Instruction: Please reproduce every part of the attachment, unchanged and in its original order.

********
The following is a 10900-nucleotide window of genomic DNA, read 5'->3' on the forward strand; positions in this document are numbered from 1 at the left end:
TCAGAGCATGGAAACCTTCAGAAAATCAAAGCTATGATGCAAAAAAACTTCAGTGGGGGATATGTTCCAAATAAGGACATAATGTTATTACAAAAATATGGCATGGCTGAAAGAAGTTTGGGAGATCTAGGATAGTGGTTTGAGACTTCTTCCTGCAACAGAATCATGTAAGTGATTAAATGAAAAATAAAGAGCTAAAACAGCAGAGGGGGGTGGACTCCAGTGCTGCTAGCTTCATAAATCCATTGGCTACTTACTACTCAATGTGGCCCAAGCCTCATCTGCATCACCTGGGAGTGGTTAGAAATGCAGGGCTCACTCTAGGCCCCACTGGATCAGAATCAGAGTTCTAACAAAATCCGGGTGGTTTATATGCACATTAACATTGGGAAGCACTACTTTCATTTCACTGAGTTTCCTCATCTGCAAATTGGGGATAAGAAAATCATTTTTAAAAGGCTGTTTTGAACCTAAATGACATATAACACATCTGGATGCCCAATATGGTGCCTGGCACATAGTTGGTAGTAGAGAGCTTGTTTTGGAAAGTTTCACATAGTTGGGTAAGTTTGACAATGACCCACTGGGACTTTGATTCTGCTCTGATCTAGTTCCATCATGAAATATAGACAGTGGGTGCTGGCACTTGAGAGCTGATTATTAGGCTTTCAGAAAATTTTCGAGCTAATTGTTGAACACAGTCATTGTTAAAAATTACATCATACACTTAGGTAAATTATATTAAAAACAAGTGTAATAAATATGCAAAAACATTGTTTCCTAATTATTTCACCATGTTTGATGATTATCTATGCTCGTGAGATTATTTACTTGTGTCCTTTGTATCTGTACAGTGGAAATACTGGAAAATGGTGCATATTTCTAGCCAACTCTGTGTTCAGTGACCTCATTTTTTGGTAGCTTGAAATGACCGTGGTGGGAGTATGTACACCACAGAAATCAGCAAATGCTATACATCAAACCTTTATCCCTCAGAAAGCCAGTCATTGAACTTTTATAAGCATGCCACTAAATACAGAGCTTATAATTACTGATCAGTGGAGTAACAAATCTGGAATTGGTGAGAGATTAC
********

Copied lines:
The following is a 10900-nucleotide window of genomic DNA, read 5'->3' on the forward strand; positions in this document are numbered from 1 at the left end:
TCAGAGCATGGAAACCTTCAGAAAATCAAAGCTATGATGCAAAAAAACTTCAGTGGGGGATATGTTCCAAATAAGGACATAATGTTATTACAAAAATATGGCATGGCTGAAAGAAGTTTGGGAGATCTAGGATAGTGGTTTGAGACTTCTTCCTGCAACAGAATCATGTAAGTGATTAAATGAAAAATAAAGAGCTAAAACAGCAGAGGGGGGTGGACTCCAGTGCTGCTAGCTTCATAAATCCATTGGCTACTTACTACTCAATGTGGCCCAAGCCTCATCTGCATCACCTGGGAGTGGTTAGAAATGCAGGGCTCACTCTAGGCCCCACTGGATCAGAATCAGAGTTCTAACAAAATCCGGGTGGTTTATATGCACATTAACATTGGGAAGCACTACTTTCATTTCACTGAGTTTCCTCATCTGCAAATTGGGGATAAGAAAATCATTTTTAAAAGGCTGTTTTGAACCTAAATGACATATAACACATCTGGATGCCCAATATGGTGCCTGGCACATAGTTGGTAGTAGAGAGCTTGTTTTGGAAAGTTTCACATAGTTGGGTAAGTTTGACAATGACCCACTGGGACTTTGATTCTGCTCTGATCTAGTTCCATCATGAAATATAGACAGTGGGTGCTGGCACTTGAGAGCTGATTATTAGGCTTTCAGAAAATTTTCGAGCTAATTGTTGAACACAGTCATTGTTAAAAATTACATCATACACTTAGGTAAATTATATTAAAAACAAGTGTAATAAATATGCAAAAACATTGTTTCCTAATTATTTCACCATGTTTGATGATTATCTATGCTCGTGAGATTATTTACTTGTGTCCTTTGTATCTGTACAGTGGAAATACTGGAAAATGGTGCATATTTCTAGCCAACTCTGTGTTCAGTGACCTCATTTTTTGGTAGCTTGAAATGACCGTGGTGGGAGTATGTACACCACAGAAATCAGCAAATGCTATACATCAAACCTTTATCCCTCAGAAAGCCAGTCATTGAACTTTTATAAGCATGCCACTAAATACAGAGCTTATAATTACTGATCAGTGGAGTAACAAATCTGGAATTGGTGAGAGATTAC